Granted none of them have sucked quite so much as my 14th birthday when instead of showing up with cupcakes for the class, my mother took me out of school and I spent the bulk of my day hiding my scars and holding back tears as I was interrogated by a couple shrinks. The only presents I remember getting that day are a diagnoses and my very first prescription for an SSRI.

Yesterday was my birthday. I received not a single phone call from any of my friends.

Except for Bunny.

I answered the phone expecting to hear Winifred’s voice and instead was greeted with a very professional, albeit cheerful “Hello, Turtle. It’s Bunny. I’m calling to wish you a happy birthday.”

I have no delusions that Winifred dialed and prompted his one-liner but what ensued just put the icing on my cake, so to speak.

Some small children don’t do well on the phone. Bunny is not one of them. He asked me what I was doing to celebrate and I informed him that we would have cake tonight, but that was pretty much the extent of it all. He wanted to know if I had baked it and I told him that I had not, my mother had. He paused to think about this for a moment and then giggled exclaiming that Buddha had taken mom’s lip gloss and put it in the toilet. I laughed and assumed that was the end of the birthday talk.

After a long bout of decidely maniacal laughter Bunny settled down and then very abruptly and decisively informed me that I should come over tomorrow so he and I could do something special together. I needed a treat he said. Something special. Maybe we could go on one of our walks to Starbucks and get one. And by the way I needed to be given my present. Eventually he handed the phone to Winifred insisting that we settle on a time for our date.

My dad is helping pay for $600 off my car loan and I’m thrilled, but nothing can compare to Bunny’s phone call.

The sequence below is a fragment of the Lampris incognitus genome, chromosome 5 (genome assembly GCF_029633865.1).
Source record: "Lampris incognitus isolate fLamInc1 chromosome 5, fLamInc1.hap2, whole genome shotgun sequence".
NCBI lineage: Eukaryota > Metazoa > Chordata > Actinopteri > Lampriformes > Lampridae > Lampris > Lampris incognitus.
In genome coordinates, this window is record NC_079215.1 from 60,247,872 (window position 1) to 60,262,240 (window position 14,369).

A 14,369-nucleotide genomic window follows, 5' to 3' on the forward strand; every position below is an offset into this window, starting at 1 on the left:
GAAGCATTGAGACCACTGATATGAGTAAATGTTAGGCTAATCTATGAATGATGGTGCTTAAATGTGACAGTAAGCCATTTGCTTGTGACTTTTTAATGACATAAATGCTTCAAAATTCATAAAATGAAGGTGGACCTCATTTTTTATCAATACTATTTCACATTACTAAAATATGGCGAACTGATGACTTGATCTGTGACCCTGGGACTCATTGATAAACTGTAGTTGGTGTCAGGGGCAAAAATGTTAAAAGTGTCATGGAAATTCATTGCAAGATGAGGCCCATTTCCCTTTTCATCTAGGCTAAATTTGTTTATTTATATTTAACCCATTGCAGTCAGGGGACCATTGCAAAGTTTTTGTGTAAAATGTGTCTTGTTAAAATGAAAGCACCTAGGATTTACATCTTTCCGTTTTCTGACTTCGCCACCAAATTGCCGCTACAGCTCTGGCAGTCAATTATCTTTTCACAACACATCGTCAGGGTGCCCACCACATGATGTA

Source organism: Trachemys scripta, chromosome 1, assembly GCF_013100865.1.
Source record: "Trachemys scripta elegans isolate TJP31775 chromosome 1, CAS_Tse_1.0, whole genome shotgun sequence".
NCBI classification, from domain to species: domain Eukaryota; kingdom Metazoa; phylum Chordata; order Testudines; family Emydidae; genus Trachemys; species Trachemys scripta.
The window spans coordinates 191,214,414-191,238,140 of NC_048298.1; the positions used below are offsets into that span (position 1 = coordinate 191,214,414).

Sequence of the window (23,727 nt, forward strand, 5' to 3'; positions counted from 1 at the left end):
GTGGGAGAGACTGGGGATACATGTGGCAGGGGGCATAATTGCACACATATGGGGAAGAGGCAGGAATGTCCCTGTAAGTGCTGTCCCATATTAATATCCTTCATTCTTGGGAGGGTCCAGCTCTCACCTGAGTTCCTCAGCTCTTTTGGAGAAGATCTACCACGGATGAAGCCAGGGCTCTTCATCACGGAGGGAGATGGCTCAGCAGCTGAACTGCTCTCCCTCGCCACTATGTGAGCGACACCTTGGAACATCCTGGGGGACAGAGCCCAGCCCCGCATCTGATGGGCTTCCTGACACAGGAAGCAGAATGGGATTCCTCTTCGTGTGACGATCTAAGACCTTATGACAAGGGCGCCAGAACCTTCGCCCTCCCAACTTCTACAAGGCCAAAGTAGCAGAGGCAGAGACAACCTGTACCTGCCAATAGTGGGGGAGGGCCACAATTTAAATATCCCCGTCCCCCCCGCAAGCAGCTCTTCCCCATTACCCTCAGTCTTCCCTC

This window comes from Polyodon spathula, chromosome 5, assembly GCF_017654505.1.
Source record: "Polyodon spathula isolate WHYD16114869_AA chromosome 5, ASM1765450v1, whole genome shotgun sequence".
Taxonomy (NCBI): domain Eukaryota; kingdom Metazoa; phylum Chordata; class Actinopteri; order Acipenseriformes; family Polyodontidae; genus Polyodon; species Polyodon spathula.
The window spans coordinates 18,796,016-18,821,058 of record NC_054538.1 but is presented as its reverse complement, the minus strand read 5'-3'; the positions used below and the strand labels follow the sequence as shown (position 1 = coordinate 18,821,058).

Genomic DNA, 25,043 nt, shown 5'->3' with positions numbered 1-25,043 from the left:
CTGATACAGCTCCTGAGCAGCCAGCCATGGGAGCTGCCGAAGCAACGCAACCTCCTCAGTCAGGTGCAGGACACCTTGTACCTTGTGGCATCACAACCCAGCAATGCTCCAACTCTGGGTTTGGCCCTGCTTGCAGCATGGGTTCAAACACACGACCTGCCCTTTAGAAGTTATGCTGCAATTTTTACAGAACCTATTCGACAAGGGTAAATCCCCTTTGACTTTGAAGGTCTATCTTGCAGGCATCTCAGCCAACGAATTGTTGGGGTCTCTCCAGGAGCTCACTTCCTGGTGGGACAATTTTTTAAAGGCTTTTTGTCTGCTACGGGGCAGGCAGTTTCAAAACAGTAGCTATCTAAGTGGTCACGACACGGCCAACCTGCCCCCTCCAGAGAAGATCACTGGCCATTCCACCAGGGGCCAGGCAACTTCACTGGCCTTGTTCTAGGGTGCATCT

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Buddha was filthy. And stinky. There was dried mush in his hair and I’m pretty sure little pieces of apple were rotting in his wrist rolls.
He stunk.
Bathtime? Oh yes.
Buddha loves the bath. Due in part, I’m sure, to the fact that he was born in one. Unfortunately due to certain pre-established perameters of Buddha bathing, it takes a good solid hour to complete the task. I usually bathe him during the day while Bunny is at school. Turns out winter break is very long around here. So I managed to convince Bunny to join in and the two of them had a total maniacal and chaotic drench-fest splashy, fun-filled time.
As much as Buddha loves bathtime, he equally loathes getting out of the tub. Especially if his brother is still in it. So I didn’t really pay attention to the lyrics of Bunny’s songs when he started singing. I was busy wrangling the screaming 14 month old, afterall. It was not until I was massaging Buddha with (product placement!) Burt’s Bees Baby Oil, that he calmed down enough for me to hear what Bunny was singing.

“Peee-nis, vagi-Nuh!”

At first I was a little troubled. And then Bunny added more lyrics and it clicked.

To the (very off) tune of “Heads, Shoulder, Knees & Toes.”

“Penis, vagina, kidneys, lungs! (splash!)
Penis, vagina, kidneys, lungs! (splash!)
Penis, vagina, kidneys, lungs!
Kidneys, lungs! (splash, splash!)
Penis, vagina, kidneys, lungs!
Kidneys, lungs! (splash, splash!)
Eyes and tonsils and butt and nose!
Penis, vagina, kidneys, lungs! (splash, splash!)
Penis, vagina, kidneys, lungs! (splash, splash!)”

I’m fairly certain those were not the words he learned at school.
There is really no doubt that he is a doctor’s son.

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They say that second siblings are often times the complete opposite of the firstborns. This is true to a certain extent with Buddha and Bunny. Where it is really apparent is in their eating habits. Buddha will eat (or try to eat) anything. I mean, literally anything. Dirt, grass, paper, plastic, metal, dustbunnies, hair, you name it. This is the kid who tried to eat my sock while it was still on my foot. Bunny, on the other hand is a picky eater. But because he’s Bunny and anything but normal, he’s not picky in your typical five year old fashion. I was munching on a bagel, that I had brought from home, one morning and after eyeing it with some curiosity, he asked if he could have a bite. Sure, I said and started to hand him a piece.